If you want to know what the Saved by the Bell revival, which debuted on NBCUniversal streaming service Peacock a few weeks ago, is like, here’s a snapshot: In the pilot episode, “Mac Morris” takes new student Daisy to the Max, a brightly colored, zigzag-laden student meeting spot that is a holdover from the original show. As he describes it, “It’s where we like to hang out after school … also, before and during.” Daisy, who transferred from a much less affluent school district, responds: “Wait, so you guys go to a sit-down restaurant every single day? Isn’t that expensive?” In short, the new show is an incredibly meta take on the original, aimed squarely at the now-grown millennials who watched it as kids. But, as the media has sometimes failed to understand, not everyone is a millennial, and not everyone is well-versed enough in Saved by the Bell that they can jump right in. For that reason, Slate decided to conduct an experiment: What would happen if a complete Saved by the Bell newbie, perhaps a person too young to have partaken in the original phenomenon, watched the new show? Would it make any sense at all to someone who didn’t understand the significance of caffeine pills in its universe? Luckily, Rachelle Hampton agreed to step into the role of Saved by the Bell virgin, with Heather Schwedel as her millennial Sherpa.
Heather Schwedel: I really wanted to discuss this show with someone who came in knowing nothing about Saved by the Bell. Before we start, how did you manage to get this far in life without learning about Zack, Slater, and the rest of the gang?
Rachelle Hampton: So the final episode of Saved by the Bell premiered about three years before I was born. I obviously knew of the show, but I don’t think I’ve ever sat through a whole episode before. Family Matters and Fresh Prince were a lot more likely to be on in my house.
Honestly I mostly became familiar with Saved by the Bell through a Tumblr page called Saved by the Bell Hooks, where Bell Hooks quotes were superimposed over Saved by the Bell screenshots.
Schwedel: Oh, my God, that’s amazing.
Hampton: It’s apparently still around.
Schwedel: So you kind of knew that it was set in a high school, had crazy fashion, but that’s about it?
Hampton: That, and that the show gave the world Mario Lopez and Mark-Paul Gosselaar.
Schwedel: Yes, though I have no idea what other things you could know the two of them for! But OK, what did you generally think of the new show? A quick summary of its premise: Some of the characters from the original show now work at Bayside High, and some of their children now attend it. But this time the audience surrogate is Daisy, a Latina and one of a group of transfer students who arrives from an underfunded, much less white school, and a lot of the show is about her adjustment to this bizarro world—both bizarro in the sense that Bayside is a place where everyone has much more money and privilege than she’s used to, and also that it’s a place ruled by TV logic that doesn’t feel like the real world. (These two things are not entirely unrelated.)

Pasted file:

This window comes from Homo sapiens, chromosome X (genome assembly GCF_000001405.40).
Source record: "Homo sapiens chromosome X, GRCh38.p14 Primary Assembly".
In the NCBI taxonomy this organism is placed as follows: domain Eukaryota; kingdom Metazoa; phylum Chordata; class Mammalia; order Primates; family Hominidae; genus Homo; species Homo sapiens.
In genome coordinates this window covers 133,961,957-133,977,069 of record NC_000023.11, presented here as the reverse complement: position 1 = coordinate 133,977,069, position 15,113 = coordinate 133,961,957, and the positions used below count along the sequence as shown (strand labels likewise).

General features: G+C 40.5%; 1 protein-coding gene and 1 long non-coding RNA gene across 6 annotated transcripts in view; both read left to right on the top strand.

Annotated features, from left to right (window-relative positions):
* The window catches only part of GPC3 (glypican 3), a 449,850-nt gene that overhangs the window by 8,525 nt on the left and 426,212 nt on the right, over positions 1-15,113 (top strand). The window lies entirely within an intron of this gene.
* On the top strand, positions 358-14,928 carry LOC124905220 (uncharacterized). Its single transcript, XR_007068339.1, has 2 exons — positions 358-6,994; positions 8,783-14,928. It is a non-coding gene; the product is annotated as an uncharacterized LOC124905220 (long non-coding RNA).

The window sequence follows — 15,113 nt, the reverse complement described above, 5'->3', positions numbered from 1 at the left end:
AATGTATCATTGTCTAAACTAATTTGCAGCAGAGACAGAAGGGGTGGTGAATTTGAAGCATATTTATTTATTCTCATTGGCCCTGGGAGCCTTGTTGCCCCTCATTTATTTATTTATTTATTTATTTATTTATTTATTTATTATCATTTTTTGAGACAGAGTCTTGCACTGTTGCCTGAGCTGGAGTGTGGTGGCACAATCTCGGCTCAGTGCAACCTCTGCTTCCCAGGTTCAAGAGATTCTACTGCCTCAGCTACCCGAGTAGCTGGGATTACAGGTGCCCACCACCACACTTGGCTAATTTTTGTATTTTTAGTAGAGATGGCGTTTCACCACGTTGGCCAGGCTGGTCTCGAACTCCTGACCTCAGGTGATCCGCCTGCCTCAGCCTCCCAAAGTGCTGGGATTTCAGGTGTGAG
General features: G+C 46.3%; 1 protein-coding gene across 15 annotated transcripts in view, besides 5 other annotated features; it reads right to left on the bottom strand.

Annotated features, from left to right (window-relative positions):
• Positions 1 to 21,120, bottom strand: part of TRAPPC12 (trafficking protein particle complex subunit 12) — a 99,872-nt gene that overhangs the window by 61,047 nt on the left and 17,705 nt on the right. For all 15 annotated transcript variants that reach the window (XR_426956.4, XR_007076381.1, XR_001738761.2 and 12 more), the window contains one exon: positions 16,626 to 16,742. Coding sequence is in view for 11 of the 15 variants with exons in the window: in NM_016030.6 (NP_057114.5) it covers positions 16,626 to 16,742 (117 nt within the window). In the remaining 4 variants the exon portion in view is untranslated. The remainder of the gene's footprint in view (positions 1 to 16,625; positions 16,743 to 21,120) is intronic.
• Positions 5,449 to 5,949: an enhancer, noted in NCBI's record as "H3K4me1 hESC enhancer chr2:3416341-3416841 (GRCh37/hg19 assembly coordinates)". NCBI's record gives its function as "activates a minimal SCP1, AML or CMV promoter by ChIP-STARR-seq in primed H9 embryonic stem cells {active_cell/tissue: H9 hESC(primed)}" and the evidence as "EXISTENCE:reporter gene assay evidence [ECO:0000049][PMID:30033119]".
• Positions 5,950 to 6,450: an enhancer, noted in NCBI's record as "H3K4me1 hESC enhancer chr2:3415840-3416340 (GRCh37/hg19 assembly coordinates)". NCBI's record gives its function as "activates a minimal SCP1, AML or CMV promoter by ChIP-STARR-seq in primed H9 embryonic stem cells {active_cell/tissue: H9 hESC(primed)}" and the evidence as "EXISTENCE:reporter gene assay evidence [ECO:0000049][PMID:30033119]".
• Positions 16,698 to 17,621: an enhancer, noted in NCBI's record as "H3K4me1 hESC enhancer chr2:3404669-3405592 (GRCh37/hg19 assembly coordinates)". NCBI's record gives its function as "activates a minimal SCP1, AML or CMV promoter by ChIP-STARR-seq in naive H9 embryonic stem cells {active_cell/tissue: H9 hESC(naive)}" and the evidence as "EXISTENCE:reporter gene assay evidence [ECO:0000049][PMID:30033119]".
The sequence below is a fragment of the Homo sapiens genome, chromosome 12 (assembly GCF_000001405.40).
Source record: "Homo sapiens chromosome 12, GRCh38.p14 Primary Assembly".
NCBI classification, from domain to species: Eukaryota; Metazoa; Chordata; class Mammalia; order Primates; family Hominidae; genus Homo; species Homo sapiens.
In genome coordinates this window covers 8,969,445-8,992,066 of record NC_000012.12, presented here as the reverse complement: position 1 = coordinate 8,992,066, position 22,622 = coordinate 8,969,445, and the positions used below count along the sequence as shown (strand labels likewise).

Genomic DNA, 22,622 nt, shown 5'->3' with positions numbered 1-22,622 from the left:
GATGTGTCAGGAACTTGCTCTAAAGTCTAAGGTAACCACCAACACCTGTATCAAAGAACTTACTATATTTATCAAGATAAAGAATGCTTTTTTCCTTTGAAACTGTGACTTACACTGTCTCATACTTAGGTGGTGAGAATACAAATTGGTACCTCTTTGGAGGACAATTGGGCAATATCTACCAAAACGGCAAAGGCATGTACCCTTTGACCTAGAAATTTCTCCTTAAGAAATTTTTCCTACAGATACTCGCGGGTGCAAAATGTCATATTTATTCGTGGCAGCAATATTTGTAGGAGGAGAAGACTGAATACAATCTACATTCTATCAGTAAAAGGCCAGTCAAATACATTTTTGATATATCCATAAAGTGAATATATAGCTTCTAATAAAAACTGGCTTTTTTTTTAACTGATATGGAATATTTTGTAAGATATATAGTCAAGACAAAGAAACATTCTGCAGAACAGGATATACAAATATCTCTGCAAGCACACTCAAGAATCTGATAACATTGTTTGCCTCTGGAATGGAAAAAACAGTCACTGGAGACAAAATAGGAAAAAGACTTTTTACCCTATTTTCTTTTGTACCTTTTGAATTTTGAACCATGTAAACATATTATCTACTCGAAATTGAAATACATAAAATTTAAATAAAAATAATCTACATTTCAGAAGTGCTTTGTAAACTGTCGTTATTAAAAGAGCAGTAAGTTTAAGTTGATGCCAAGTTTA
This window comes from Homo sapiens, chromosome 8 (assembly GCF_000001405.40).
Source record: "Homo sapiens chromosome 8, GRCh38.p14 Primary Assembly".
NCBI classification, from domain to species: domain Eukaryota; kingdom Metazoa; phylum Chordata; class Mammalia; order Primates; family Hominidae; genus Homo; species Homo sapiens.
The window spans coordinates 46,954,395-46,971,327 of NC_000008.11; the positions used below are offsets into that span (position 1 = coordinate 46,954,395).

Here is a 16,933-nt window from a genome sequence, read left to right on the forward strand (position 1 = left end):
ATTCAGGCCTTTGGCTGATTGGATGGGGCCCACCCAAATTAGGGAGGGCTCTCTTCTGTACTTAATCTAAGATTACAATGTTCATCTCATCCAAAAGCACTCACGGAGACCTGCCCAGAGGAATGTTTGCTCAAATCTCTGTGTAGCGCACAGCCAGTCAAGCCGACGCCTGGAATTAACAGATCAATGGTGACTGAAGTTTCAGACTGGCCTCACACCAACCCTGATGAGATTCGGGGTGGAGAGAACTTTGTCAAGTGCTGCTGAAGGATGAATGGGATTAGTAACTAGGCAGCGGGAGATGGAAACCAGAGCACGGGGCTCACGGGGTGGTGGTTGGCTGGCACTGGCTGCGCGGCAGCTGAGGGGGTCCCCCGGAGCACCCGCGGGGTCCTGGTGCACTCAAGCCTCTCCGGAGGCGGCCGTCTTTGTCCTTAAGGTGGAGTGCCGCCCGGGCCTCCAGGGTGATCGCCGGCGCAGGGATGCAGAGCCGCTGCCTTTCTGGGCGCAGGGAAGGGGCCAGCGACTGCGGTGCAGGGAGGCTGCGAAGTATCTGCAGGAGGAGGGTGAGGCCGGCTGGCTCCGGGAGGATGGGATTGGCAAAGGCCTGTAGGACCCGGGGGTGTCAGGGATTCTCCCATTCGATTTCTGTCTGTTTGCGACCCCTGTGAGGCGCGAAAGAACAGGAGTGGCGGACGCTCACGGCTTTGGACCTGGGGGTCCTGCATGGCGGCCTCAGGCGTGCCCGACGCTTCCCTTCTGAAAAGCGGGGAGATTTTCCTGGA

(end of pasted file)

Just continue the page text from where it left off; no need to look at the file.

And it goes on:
Hampton: I think the reboot is very much for people who are familiar with the original. There are enough new characters like Daisy and her friends Aisha and Devante that it doesn’t totally rely on prior knowledge. Still, a lot of the adult characters kind of went over my head. That whole intro where California Gov. Zack Morris was under fire for sucking like $10 billion out of education to fund the fossil fuel industry was surreal. It was theoretically supposed to be funny, but without knowing anything about Zack Morris it felt like a tone-deaf retread of the wholesale scrapping for parts that we’ve watched play out for the past four years. A lot of the show came off like watching a group of friends poorly recap an inside joke.
Schwedel: That’s what was so strange to me about the premise of the reboot. The logic of a lot of these revivals of old intellectual property is that entertainment executives think they’ll be able to hook in multiple generations, both the people who watched the thing as a kid and the people who are new to it. But this seems like it would be limiting its audience from the get-go. What parts confused you the most?
Hampton: My confusion was largely twofold. First, the show feels very defensive about how privileged Bayside is. I don’t really know what the criticisms of the original Saved by the Bell were, but a lot of the tension of the show seems to come from attempting to address them. I get that it’s technically a kids’ show, but I felt like I was getting preached at a lot.
Second, I just fundamentally did not understand the appeal of the adult characters like Zack or Slater or the high school counselor, Jessie. They all just seemed … incompetent? I’m assuming the incompetence is supposed to be funny because older viewers knew them as kids, but without any of that prior buy-in, it’s just watching a bunch of (self-admittedly!) privileged kids and adults get taught the errors of their privileged ways. I don’t want to come off scoldy; I’m fine watching rich people be rich people! But the show clearly isn’t.
Schwedel: Yes, I was wondering how all of it would play with you! You’re right that the original show was for kids, and I think a lot of the appeal looking back is how corny and fake it all was. It was very much a kids’ vision of what it must be like to be in high school, all school dances and ridiculous bets. I know and love Zack and Slater and Jessie because they’re these weird relics. I like the idea of trying to make a show that acknowledges all of this and tries to be self-aware about it, and I even think the show did a better job than I would have thought possible of balancing it while being actually pretty funny. But it also felt like all these layers of meta piled confusingly on top of one another.
Hampton: I mean, one of the issues of rebooting a show that was for kids is whether the reboot is for those kids who are now grown or if it’s for a new generation. And this reboot doesn’t seem to know whom exactly it’s for.
Schwedel: I’m curious what you made of the character Mac Morris.
Hampton: He felt like such a relic of an ’80s sitcom. I kept expecting a laugh track every time he made a joke, which is weird because he’s supposed to be the new generation!